While major U.S. ship manufacturers have seen a steady decline in exports over the last few decades, some small boatyards are unwilling to give up on foreign markets.
Seattle-based company Kvichak Marine Industries Inc. came to the IDEX tradeshow in Abu Dhabi, United Arab Emirates, to leverage some of the notoriety garnered after Kvichak won the U.S. Coast Guard’s fast response boat-medium contract, said Sales Manager Art Parker.
Kvichak, which began its life as a supplier of aluminum fishing boats, is manufacturing 180 to 250 boats for the Coast Guard. It has about 200 workers.
It’s the right time for the company to come to the Middle East. “We are about 25 percent of the way through the Coast Guard contract, so we have some visibility. We have some credibility. And it is time to start marketing on the [foreign military sales] side,” Parker said.
“Where we see the market are search-and-rescue agencies that are looking for that credible, proven product. They look to the U.S. Coast Guard and say, ‘Wow. The U.S. Coast Guard has spent a lot of time and money developing that boat. We want some.’”
Kvichak, which produces only aluminum hulls, supplies oil skimmers to the U.S. Navy, and there is at least one in every port the service operates in to clean up after spills. It also recently sold three pilot boats to a customer in the Netherlands.
“It’s a very rare thing for a U.S. yard to deliver boats to Europe,” he said.
The company is looking to the Middle East and South America to win its first major military export contract. For now, it is more interested in working on foreign military sales, where the customer is the Defense Department, and it handles all the contracting issues, he said.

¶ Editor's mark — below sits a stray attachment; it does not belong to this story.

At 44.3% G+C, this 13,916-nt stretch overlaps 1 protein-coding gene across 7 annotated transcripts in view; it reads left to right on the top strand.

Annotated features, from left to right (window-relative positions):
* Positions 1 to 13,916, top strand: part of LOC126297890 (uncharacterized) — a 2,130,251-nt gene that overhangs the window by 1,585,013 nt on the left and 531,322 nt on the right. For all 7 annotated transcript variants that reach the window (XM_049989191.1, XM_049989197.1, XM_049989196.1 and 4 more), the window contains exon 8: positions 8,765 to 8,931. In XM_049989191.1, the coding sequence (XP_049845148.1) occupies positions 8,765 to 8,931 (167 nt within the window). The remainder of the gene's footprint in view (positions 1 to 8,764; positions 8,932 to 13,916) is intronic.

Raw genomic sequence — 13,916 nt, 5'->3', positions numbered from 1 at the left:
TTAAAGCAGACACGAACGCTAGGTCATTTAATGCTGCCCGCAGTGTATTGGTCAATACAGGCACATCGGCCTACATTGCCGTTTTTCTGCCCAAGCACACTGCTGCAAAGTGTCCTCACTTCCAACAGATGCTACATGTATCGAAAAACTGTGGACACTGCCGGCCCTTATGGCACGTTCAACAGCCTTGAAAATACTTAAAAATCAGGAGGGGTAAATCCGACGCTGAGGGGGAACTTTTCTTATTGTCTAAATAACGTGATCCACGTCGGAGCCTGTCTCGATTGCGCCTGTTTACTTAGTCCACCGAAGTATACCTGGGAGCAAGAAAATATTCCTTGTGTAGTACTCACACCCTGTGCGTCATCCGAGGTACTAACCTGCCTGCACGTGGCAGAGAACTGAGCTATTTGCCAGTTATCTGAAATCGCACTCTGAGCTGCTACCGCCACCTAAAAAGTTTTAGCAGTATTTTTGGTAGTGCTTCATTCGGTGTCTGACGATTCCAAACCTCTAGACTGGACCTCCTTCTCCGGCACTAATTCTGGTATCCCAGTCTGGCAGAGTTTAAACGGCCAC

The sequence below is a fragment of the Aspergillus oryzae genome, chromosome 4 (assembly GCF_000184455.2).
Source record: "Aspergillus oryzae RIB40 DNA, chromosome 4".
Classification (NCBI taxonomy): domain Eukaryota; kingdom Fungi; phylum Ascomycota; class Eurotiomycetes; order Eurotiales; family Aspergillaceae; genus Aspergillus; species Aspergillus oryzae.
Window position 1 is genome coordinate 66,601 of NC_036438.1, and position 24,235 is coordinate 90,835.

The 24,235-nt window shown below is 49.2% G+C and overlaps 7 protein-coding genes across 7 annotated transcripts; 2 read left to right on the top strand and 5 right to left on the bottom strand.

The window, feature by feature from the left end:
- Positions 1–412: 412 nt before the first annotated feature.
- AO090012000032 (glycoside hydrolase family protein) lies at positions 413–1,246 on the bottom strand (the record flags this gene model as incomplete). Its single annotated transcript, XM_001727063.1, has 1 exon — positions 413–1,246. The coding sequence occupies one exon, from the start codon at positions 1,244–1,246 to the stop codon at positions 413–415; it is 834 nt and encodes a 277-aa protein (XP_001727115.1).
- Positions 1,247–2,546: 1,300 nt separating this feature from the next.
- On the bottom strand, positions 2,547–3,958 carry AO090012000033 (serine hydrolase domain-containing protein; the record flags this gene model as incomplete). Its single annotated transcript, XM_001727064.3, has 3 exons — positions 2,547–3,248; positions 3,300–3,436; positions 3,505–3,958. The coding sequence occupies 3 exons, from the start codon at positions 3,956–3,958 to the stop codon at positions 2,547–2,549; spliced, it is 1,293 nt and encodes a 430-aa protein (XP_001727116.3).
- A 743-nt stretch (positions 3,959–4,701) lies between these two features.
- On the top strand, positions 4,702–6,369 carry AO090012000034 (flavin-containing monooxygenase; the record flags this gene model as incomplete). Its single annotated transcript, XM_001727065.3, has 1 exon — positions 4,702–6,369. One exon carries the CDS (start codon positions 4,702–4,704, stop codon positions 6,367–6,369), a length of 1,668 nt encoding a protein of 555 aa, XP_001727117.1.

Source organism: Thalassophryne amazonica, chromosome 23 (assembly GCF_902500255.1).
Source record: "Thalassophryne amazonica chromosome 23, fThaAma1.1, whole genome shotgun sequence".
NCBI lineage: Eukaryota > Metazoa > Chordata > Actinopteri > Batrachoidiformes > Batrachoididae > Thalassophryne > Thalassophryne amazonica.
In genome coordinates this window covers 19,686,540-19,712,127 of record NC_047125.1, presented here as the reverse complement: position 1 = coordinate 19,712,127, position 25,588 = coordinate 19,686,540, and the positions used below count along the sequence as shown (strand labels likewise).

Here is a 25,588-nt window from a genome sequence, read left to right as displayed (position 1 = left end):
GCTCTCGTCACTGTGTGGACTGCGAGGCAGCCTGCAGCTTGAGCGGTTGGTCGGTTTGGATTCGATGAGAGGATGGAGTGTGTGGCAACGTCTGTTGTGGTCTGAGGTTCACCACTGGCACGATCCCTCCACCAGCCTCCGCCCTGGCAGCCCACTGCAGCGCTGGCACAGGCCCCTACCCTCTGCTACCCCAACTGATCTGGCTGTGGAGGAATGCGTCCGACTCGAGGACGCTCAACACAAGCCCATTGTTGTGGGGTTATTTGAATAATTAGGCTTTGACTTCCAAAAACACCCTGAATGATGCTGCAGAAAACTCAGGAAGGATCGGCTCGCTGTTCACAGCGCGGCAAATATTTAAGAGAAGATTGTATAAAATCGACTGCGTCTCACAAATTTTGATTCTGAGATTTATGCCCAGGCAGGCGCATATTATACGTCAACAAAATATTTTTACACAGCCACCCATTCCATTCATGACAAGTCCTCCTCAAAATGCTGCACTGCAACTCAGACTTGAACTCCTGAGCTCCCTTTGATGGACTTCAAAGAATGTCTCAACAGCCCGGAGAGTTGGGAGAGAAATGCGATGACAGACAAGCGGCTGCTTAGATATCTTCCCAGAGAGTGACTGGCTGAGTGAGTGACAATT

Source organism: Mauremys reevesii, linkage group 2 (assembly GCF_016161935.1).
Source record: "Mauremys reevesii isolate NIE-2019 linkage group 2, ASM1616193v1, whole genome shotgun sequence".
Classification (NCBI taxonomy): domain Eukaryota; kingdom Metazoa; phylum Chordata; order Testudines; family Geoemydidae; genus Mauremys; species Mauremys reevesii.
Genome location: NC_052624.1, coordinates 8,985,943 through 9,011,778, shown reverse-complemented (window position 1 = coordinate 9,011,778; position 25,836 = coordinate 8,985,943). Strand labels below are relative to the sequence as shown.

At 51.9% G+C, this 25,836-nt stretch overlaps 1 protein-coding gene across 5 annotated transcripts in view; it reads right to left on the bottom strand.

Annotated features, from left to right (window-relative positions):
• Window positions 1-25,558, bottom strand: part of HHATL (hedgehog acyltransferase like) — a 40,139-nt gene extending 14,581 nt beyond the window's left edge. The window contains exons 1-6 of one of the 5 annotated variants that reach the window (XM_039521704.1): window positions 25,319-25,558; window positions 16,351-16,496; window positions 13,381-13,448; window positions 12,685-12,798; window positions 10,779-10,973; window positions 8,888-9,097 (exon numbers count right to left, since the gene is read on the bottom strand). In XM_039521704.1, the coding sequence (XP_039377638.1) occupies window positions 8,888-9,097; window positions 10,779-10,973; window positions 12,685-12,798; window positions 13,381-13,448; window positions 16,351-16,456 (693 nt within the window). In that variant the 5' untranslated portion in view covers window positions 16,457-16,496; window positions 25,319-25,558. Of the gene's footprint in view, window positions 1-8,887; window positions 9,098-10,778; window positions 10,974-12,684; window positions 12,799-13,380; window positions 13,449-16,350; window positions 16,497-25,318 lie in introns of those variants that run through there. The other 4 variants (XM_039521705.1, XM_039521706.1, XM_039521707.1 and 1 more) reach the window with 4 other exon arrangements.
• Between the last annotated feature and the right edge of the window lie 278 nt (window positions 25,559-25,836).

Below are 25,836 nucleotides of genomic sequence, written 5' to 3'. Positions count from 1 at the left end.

Also using foreign military sales to export boats is Swiftships Shipbuilders LLC. The company’s main boatyard is in Morgan City, La., but it recently moved its corporate office to Washington, D.C., said Craig Arndt, director of business development. The shipyard employs about 450 workers now, he said.
In March, it was given a $42.1 million modification to a previously awarded Naval Sea Systems Command contract to build three 35-meter Iraqi navy patrol boats, with an option to build three more. The cumulative value of the FMS contract is $83.5 million.
Swiftships and its parent company, Sewart Seacraft, built the legendary swift boats of the Vietnam War that patrolled inland waterways. Since 1949, it has constructed some 3,110 ships ranging from 30 to 225 feet. It has more than 100 designs in its portfolio.
The IDEX show this year introduced a new section, NAVDEX, which is alongside a cove across a walkway from the massive Exhibition Center. Among the numerous shipbuilders there from India, South Korea, India, Russia, the United Arab Emirates, and Italy, Swiftships was the only U.S. boat manufacturer.
Swiftships has a strong customer base in the Middle East, Arndt said. It’s also building two 54-meter diving support vessels for Kuwait, and a 28-meter patrol boat for the Egyptian navy, which will be co-produced in Alexandria, Egypt. Seventy-five percent of the work will be done in Louisiana and 25 percent in Egypt.
Swiftships is also the only U.S. manufacturer in the running to build coastal patrol vessels for Saudi Arabia. A down-select for that contract is expected this year. Arndt declined to comment on the status of that competition.
“We’re a small company and we have to pick and choose our targets,” Arndt said. “We can compete with anyone on the quality of our product,” he said. However, low labor costs in Asian countries makes foreign sales difficult, he acknowledged.